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2. Have Smaller Meals More Often

For many people, having smaller, frequent meals may be more appealing than having three larger meals. Smaller meals may also be easier to prepare.

"One idea is to choose a food that you really like, and then augment it to make a small meal that’s packed with nutrients," says Carole Palmer, RD, professor of nutrition and oral health promotion at Tufts Dental School in Boston. For example, if you like toast with jelly, add a bit of peanut butter to get some protein. Or if you enjoy tuna fish, try it with a slice of tomato or cheese to get extra vitamins and calcium.

"A whole plate of food can be overwhelming," Coste says. "So it's important that family members prepare and package foods in small portions." At her parents' house, Coste would put out bowls of nuts and make "puddings pies" with a filling of yogurt mixed with fruit or Jell-O and sliced in advance. Then she'd follow up with a phone call. "I'd say, 'Mom, I'm having some pudding pie. Why don't you?'"

If you find that you're having trouble eating any food, nutrition supplement drinks are another option. Palmer says she always recommends food first, but that these drinks can be a good way to maintain nutrition. "People often like to sip them throughout the day," she says. 

3. Make Food Appealing

If you’re not hungry because food isn't appealing to you, try to find ways to make it more appetizing. "We eat with our eyes,” says Zelman. "So make your plate as appetizing and colorful as possible." Try combining foods of different colors, such as having broccoli or red pepper with pasta, or simply by placing a few sprigs of parsley on your plate. Eating foods of various colors also assures that you're getting all of the nutrients you need.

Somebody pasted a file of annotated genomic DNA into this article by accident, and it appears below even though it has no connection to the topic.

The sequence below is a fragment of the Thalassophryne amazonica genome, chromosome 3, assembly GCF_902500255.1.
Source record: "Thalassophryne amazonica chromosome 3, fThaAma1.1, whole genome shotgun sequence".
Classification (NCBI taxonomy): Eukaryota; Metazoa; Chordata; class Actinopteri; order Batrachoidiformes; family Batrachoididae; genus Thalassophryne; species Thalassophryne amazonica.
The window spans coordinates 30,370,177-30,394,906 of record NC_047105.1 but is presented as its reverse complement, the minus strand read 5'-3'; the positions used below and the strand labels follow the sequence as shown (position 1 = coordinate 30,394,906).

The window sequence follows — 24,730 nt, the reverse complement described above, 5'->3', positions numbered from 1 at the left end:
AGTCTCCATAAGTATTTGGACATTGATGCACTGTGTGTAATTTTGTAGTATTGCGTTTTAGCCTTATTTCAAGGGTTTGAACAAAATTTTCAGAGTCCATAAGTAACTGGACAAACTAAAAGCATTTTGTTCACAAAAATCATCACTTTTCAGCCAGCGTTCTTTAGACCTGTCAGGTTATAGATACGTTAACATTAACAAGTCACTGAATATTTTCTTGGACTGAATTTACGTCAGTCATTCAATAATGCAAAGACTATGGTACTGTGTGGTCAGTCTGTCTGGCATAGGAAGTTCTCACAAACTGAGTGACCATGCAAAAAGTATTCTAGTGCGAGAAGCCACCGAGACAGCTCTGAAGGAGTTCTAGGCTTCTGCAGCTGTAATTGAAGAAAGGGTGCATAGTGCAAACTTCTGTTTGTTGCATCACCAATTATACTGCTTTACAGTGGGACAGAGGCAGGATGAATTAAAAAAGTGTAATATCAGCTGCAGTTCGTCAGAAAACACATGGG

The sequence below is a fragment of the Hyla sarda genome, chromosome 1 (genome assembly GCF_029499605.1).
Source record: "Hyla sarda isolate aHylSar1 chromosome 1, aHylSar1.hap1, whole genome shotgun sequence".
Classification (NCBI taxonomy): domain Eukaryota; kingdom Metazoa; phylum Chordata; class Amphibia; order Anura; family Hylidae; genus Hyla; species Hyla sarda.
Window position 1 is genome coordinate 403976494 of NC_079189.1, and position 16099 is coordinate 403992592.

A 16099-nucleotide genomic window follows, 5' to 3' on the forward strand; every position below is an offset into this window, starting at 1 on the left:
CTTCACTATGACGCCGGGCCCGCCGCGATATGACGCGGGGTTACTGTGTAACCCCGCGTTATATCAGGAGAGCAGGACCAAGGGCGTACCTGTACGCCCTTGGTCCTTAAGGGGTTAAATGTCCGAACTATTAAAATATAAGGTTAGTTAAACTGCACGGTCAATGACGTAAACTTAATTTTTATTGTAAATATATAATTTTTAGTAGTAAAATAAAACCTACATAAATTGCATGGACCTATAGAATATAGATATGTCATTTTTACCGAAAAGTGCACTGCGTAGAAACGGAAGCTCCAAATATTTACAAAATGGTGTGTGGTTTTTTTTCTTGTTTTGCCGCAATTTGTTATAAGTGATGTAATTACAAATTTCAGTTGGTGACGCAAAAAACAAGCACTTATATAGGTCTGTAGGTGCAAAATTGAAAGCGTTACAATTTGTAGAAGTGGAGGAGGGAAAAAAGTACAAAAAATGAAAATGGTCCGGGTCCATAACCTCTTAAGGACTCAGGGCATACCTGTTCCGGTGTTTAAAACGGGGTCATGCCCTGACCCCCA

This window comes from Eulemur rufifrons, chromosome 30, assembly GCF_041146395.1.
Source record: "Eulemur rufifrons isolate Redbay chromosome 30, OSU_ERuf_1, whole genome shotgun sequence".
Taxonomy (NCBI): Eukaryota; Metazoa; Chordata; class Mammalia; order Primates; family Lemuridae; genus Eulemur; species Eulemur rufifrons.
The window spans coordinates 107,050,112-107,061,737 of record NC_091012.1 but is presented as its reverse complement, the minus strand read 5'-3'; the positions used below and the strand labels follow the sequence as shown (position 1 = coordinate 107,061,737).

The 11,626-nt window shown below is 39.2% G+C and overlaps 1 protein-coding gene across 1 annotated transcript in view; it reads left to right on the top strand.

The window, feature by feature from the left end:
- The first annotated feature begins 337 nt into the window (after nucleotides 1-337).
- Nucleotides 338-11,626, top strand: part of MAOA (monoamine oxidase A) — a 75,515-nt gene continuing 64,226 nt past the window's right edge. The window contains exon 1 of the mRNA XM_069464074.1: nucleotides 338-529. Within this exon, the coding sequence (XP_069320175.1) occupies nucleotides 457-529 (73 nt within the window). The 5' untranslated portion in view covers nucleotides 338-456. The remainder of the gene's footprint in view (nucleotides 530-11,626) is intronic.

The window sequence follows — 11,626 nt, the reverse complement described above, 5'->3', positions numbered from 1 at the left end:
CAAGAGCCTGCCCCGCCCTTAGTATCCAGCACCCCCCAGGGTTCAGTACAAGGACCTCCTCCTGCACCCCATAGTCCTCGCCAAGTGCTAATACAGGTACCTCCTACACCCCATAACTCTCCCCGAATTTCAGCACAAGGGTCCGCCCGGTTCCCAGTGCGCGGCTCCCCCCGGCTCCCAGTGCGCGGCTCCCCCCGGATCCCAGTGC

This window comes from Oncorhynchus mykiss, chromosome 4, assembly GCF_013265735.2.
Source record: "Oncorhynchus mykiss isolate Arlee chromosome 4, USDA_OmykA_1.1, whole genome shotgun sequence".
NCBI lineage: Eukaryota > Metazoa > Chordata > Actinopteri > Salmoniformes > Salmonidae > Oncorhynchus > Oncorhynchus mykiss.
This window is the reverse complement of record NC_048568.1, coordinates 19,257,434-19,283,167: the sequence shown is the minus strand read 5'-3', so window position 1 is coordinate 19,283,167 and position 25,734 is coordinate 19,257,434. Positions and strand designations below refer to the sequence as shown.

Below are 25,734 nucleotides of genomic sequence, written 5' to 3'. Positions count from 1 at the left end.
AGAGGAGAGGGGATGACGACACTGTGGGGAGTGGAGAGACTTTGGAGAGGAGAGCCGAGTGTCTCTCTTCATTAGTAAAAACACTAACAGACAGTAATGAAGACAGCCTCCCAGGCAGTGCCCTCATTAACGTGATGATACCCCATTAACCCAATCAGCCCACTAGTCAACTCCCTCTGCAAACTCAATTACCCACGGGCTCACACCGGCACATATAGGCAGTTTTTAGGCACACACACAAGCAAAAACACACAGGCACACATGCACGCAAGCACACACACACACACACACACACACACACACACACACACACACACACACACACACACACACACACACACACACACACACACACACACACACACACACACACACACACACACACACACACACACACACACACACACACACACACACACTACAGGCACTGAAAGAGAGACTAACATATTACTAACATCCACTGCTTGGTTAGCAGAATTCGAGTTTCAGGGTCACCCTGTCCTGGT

Adding variety to your diet can help make meals more exciting too. Trying a new recipe or a new type of food every so often is a good way to pique your interest in eating.

If you're preparing food for your parent, adding a touch of sweetness can often make food more appealing because many people develop a sweet tooth in their senior years. Coste suggests putting a bit of fruit preserve on cream cheese and whole grain bread or whipping up a blender drink of lemonade, soda, and a scoop of lemon sherbet. "It's almost like having a cocktail," she says.

Your sense of smell also plays a role in appetite. "In some cases, warming food will make it more fragrant, and may make you feel hungrier," says Palmer. "Though for some people, cold food is more appetizing. It’s really up to the individual, so you need to decide what’s most appetizing you to."

Because our sense of smell and taste often dull with age, you may also find food may not taste as good as it used to. Punching up the flavors can help. Try adding spices or herbs to add to the natural flavors of foods. Other flavor enhancers like vinegar, lemon juice, and mustard can also add a kick. Don't add extra salt -- most people already have too much sodium in their diet.